, too.) I thought the only thing better than a Ferrari is Ferraris, and a Galileo to boot, but I'd never heard of him.
The AC power system was developed and adopted rapidly after 1886
due to its ability to distribute electricity efficiently over long distances, overcoming the limitations of the direct current system. In 1886, the ZBD engineers designed the world's first power station
that used AC generators to power a parallel-connected common electrical network, the steam-powered Rome-Cerchi power plant. The reliability of the AC technology received impetus after the Ganz Works electrified a large European metropolis: Rome in 1886.
Adopted rapidly, indeed. Almost inevitable, it seems, so I'm not actually sure what all the fuss is about this Tesla guy. Westinghouse (and Tesla) look like they were just one of the many "selected" to do this. The question is what the full context of "selected" means.
At the beginning of 1893 Westinghouse engineer Benjamin Lamme had made great progress developing an efficient version of Tesla's induction motor and Westinghouse Electric started branding their complete polyphase AC system as the "Tesla Polyphase System", announcing Tesla's patents gave them patent priority over other AC systems and their intentions to sue patent infringers.
In 1893, George Westinghouse won the bid to light the 1893 World's Columbian Exposition in Chicago with alternating current, slightly underbidding General Electric to get the contract. This World's Fair devoted a building to electrical exhibits. It was a key event in the history of AC power, as Westinghouse demonstrated the safety, reliability, and efficiency of a fully integrated alternating current system to the American public.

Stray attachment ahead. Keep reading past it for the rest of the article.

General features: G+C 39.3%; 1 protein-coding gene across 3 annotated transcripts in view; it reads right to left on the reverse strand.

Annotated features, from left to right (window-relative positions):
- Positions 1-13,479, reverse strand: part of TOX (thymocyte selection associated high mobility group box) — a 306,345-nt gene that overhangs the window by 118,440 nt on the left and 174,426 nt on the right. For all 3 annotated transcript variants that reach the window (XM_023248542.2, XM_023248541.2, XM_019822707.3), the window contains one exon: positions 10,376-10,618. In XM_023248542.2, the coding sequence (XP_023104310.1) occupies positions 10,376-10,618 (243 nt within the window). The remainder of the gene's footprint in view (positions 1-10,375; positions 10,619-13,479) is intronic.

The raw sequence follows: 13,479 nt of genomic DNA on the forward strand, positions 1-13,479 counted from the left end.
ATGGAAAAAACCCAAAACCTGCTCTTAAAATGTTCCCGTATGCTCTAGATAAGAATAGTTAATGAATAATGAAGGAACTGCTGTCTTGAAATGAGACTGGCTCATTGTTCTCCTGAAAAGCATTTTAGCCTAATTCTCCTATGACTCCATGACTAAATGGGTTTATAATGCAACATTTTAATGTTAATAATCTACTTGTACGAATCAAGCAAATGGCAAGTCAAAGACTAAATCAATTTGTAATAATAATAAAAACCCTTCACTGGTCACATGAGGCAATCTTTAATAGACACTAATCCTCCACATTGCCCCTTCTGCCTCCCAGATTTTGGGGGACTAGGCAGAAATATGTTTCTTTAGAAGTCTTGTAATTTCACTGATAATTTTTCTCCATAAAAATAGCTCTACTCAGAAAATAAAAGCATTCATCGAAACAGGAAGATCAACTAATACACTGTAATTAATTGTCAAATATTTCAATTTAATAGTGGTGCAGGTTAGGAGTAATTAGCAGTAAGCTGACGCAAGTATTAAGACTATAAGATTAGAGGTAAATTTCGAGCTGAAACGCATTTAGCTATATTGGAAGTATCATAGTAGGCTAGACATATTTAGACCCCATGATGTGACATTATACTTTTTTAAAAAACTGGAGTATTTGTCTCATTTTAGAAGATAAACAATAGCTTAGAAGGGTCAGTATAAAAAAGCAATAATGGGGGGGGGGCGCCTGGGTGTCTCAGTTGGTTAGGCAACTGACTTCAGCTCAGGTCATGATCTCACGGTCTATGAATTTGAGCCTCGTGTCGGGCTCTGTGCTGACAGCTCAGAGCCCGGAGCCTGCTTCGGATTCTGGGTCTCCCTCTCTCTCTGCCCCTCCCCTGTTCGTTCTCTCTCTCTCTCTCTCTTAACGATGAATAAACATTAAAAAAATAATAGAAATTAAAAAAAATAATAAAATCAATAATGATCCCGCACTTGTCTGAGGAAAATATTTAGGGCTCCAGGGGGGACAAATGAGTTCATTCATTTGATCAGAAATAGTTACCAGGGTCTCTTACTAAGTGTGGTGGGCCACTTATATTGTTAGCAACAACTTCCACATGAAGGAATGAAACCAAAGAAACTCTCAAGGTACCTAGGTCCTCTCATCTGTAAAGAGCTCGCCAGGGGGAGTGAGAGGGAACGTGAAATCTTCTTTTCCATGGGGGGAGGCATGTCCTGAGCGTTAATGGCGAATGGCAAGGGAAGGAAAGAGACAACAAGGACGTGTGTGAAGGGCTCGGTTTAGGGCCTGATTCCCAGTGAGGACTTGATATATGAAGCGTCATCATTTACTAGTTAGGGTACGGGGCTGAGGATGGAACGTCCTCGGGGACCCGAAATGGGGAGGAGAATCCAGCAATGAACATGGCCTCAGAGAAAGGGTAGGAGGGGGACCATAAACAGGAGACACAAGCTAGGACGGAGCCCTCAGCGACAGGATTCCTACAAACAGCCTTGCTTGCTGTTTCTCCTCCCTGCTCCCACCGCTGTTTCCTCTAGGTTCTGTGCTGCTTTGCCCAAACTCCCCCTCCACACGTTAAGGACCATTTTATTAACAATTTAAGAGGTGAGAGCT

Westinghouse's demonstration that they could build a complete AC system at the Columbian Exposition was instrumental in them getting the contract for building a two-phase AC generating system, the Adams Power Plant, at Niagara Falls in 1895. At the same time, a contract to build the three-phase AC distribution system the project needed was awarded to General Electric.
So, all that wiki-ing is supposed to at least give me the idea that Tesla and Westinghouse perfected the long distance A/C model. But, uh... they kinda didn't? It seems it's more that they took advantage of their (contractually awarded)
The Folsom Hydroelectric Power System was the second system in the U.S. to provide long-distance, high voltage, three-phase transmission for significant municipal and industrial multi-purpose power use. (The first was Mill Creek No. 1, near Redlands, CA, which was completed two years earlier, but the original generators no longer exist)...
In 1895, Folsom Powerhouse transmitted 11,000 volts of electricity over a 22-mile stretch to power the streetcars of the Sacramento Electric Gas and Railway Company. Folsom also provided the long-distance, high voltage, three-phase transmission service for municipal and industrial power needs.